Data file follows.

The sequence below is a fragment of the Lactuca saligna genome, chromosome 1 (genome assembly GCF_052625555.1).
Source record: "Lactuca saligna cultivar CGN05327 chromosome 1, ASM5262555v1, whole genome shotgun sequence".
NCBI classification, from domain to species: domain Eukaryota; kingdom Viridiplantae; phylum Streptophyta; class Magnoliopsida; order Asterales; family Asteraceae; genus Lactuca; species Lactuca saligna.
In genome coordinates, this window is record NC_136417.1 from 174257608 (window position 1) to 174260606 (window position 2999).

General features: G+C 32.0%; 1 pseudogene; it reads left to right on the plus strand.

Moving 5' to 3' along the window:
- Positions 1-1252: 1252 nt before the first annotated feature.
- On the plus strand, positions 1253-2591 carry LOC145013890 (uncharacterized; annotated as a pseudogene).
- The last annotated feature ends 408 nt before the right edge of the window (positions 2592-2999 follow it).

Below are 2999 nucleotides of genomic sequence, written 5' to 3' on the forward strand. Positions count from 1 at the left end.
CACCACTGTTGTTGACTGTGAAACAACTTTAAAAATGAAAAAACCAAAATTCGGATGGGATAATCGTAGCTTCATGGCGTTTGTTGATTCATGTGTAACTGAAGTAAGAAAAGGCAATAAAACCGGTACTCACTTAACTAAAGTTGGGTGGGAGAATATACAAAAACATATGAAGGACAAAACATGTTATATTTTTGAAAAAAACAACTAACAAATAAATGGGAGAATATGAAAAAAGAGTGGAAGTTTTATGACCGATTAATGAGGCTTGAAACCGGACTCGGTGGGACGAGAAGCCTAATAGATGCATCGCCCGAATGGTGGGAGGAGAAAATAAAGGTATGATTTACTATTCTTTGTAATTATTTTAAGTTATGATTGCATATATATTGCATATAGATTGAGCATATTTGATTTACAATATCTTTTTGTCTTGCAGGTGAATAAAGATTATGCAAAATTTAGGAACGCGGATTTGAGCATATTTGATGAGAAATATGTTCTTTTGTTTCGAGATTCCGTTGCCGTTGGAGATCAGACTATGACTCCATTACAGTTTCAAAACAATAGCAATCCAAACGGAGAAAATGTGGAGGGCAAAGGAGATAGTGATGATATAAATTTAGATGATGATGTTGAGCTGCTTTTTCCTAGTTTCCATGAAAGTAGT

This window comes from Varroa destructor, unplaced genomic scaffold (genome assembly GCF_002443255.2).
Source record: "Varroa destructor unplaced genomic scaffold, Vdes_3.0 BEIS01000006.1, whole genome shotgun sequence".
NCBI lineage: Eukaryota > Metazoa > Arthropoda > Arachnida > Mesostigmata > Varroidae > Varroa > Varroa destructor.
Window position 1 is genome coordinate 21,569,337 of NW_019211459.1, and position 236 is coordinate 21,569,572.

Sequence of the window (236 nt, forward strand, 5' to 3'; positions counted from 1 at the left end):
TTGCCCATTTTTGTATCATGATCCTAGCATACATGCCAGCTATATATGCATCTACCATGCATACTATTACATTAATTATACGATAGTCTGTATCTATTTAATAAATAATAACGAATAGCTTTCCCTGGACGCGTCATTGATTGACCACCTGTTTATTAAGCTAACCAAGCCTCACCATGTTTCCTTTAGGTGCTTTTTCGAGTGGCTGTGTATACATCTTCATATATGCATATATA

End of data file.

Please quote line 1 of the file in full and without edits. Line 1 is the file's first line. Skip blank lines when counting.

The sequence below is a fragment of the Lactuca saligna genome, chromosome 1 (genome assembly GCF_052625555.1).